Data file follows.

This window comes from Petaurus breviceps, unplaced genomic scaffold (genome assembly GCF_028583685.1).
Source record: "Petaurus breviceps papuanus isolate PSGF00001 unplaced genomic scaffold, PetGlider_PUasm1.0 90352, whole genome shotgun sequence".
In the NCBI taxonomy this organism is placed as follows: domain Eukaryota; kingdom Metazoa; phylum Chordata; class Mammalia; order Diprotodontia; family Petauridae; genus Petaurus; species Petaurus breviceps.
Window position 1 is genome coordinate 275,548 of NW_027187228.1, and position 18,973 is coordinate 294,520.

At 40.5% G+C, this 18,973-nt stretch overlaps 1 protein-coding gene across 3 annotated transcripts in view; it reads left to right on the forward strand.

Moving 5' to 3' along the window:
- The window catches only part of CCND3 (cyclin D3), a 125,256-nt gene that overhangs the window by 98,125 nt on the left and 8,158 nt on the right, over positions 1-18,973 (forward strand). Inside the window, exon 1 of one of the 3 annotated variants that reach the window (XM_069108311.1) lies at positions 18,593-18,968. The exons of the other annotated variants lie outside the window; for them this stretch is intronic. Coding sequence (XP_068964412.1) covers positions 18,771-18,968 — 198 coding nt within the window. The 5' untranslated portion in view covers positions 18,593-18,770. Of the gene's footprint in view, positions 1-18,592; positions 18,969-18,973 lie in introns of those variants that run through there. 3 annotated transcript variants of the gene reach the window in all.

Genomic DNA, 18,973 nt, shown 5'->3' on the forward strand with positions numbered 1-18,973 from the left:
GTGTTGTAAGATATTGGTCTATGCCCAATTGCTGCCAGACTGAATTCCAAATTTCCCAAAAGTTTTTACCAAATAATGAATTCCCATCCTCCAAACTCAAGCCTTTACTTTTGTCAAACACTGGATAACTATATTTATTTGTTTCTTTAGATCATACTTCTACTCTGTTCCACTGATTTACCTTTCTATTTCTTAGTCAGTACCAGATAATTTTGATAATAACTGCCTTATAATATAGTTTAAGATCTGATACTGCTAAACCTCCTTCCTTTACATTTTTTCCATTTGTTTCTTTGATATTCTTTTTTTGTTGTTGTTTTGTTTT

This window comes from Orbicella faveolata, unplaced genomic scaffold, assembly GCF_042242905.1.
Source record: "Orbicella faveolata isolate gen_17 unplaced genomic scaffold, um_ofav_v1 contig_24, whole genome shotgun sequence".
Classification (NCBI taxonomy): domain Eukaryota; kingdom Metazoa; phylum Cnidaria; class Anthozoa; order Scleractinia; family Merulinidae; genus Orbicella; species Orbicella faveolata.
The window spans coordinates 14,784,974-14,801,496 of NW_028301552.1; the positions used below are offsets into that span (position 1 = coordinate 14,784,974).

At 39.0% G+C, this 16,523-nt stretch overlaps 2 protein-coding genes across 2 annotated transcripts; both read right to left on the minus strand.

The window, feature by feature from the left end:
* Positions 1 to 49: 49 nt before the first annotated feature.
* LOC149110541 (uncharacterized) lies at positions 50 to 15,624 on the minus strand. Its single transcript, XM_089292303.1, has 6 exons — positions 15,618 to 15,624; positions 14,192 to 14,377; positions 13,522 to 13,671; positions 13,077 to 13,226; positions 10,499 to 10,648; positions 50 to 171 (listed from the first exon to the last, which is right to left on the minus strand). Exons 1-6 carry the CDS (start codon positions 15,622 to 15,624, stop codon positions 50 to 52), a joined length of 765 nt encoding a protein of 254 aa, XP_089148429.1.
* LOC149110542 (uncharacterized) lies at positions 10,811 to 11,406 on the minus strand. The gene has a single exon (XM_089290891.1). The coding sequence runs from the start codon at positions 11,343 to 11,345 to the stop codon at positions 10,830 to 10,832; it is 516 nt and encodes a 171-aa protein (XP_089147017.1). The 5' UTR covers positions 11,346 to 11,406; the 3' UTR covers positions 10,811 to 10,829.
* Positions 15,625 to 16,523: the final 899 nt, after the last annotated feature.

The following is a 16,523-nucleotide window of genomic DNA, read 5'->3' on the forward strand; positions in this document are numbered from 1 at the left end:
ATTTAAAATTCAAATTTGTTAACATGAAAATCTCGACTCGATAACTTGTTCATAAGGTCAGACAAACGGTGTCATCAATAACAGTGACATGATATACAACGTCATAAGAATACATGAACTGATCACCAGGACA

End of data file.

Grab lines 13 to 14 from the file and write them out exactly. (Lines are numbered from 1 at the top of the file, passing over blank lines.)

The window spans coordinates 14,784,974-14,801,496 of NW_028301552.1; the positions used below are offsets into that span (position 1 = coordinate 14,784,974).

At 39.0% G+C, this 16,523-nt stretch overlaps 2 protein-coding genes across 2 annotated transcripts; both read right to left on the minus strand.